Patterning of metal oxide thin films using a H2/He atmospheric pressure plasma jet†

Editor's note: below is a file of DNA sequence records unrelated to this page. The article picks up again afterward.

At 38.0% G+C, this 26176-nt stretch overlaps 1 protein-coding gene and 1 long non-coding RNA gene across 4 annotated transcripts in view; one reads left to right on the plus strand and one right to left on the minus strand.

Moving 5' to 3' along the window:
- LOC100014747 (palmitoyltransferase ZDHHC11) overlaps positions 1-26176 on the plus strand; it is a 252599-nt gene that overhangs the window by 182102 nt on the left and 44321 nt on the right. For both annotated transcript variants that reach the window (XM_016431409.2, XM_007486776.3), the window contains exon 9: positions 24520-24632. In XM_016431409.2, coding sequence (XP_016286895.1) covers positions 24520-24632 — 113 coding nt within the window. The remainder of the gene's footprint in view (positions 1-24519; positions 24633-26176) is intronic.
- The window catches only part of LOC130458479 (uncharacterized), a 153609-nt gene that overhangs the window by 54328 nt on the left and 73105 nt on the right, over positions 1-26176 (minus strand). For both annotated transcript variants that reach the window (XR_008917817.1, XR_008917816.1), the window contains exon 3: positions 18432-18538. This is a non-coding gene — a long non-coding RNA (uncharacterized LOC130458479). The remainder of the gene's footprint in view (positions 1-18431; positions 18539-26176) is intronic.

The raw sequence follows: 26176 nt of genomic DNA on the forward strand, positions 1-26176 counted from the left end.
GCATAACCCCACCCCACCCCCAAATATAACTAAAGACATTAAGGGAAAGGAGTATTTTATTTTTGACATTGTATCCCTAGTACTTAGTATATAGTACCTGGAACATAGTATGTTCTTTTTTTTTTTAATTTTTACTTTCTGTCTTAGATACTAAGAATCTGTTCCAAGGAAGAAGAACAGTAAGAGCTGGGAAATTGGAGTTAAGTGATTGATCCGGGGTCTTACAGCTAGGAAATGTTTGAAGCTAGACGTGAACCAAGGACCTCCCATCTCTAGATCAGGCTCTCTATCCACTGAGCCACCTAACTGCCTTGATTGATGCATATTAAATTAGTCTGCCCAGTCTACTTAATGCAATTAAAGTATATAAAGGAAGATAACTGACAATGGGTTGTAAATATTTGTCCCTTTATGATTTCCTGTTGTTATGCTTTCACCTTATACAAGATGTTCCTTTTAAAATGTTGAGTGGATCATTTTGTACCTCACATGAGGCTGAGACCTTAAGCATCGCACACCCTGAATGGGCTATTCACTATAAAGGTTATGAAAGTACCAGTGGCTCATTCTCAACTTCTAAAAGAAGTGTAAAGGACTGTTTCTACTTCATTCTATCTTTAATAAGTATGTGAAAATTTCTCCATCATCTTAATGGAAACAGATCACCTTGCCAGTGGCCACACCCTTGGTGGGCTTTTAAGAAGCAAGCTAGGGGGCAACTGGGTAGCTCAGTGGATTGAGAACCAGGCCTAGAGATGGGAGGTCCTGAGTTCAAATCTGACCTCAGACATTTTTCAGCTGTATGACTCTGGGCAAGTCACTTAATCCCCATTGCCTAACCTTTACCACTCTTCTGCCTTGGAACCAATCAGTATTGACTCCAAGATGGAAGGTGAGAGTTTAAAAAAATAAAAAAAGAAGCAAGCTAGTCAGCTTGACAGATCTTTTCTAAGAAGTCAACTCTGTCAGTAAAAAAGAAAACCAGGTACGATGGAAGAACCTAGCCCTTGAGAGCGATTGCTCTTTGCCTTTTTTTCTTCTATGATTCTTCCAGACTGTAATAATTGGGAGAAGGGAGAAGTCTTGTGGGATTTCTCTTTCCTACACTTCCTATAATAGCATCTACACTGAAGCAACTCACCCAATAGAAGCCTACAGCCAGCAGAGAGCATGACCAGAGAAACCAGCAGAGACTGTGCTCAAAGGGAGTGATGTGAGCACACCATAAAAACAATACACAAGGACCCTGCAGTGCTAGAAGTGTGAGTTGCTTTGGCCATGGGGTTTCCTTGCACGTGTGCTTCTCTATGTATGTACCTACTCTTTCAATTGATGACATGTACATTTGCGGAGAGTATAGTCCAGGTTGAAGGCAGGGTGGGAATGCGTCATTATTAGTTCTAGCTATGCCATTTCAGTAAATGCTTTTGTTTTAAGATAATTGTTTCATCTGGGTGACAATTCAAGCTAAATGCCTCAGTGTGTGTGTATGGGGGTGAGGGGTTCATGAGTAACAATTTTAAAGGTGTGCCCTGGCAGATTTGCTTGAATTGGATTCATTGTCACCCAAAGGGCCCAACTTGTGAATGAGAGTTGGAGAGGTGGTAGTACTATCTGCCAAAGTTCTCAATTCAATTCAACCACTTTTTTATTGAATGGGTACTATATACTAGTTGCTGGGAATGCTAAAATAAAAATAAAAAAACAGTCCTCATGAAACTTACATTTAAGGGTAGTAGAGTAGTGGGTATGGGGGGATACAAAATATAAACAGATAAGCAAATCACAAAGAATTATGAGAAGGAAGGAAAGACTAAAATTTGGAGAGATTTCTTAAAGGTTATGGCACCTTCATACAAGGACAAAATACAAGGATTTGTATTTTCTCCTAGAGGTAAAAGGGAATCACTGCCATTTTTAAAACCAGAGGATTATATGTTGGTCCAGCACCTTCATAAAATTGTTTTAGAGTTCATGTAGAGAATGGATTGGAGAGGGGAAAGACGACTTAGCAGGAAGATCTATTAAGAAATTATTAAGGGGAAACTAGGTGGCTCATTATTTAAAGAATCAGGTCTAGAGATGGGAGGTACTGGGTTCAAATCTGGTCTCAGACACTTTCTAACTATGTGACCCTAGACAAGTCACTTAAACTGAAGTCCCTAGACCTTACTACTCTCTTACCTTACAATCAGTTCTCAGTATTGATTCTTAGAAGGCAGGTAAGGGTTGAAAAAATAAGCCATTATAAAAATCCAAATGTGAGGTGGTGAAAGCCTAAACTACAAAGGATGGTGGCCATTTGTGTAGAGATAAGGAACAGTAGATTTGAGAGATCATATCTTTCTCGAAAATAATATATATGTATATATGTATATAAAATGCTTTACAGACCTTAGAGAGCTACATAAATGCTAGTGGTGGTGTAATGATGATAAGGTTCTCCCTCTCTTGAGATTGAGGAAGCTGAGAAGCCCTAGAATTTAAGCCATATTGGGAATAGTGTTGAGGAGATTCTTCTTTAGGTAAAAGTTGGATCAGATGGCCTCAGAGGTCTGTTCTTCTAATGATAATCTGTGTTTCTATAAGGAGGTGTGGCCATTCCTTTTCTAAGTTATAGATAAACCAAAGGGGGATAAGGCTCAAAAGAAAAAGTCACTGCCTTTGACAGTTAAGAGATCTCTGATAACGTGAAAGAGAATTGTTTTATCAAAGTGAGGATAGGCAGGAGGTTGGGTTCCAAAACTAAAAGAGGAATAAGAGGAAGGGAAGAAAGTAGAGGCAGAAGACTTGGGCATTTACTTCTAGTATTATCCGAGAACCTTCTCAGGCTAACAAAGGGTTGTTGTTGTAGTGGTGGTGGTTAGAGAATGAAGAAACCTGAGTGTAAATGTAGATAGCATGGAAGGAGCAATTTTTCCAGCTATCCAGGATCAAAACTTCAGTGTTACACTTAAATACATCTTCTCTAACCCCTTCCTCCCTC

A hydrogen-doped helium atmospheric pressure plasma jet (APPJ) is shown to be effective for the chemical reduction of metal oxides. Copper and tin oxide films (CuO and SnO2) show rapid (<2 seconds) and complete reduction to zero valence metal after exposure to the plasma jet, as revealed by X-ray photoelectron spectroscopy (XPS), Auger electron spectroscopy, and Raman spectroscopy. After a total residence time of the plasma jet of 100 seconds, titanium oxide (TiO2) produced a surface decorated with Ti2+, Ti3+ and Ti4+ with proportions of 16, 38 and 46 atom%, respectively, as determined by XPS peak integration. Similarly, with tungsten oxide (WO3), after exposure for a few seconds, W5+ was produced, yielding a deep blue electrically conductive coating. The treatment of these oxide films by this dielectric radio frequency (RF) barrier discharge plasma jet provides a level of redox conversion not seen in any other technique, particularly for TiO2, especially with a comparable power input. The precise nature of the reduction is unclear; however, the involvement of free electrons may have an important role in the reduction process.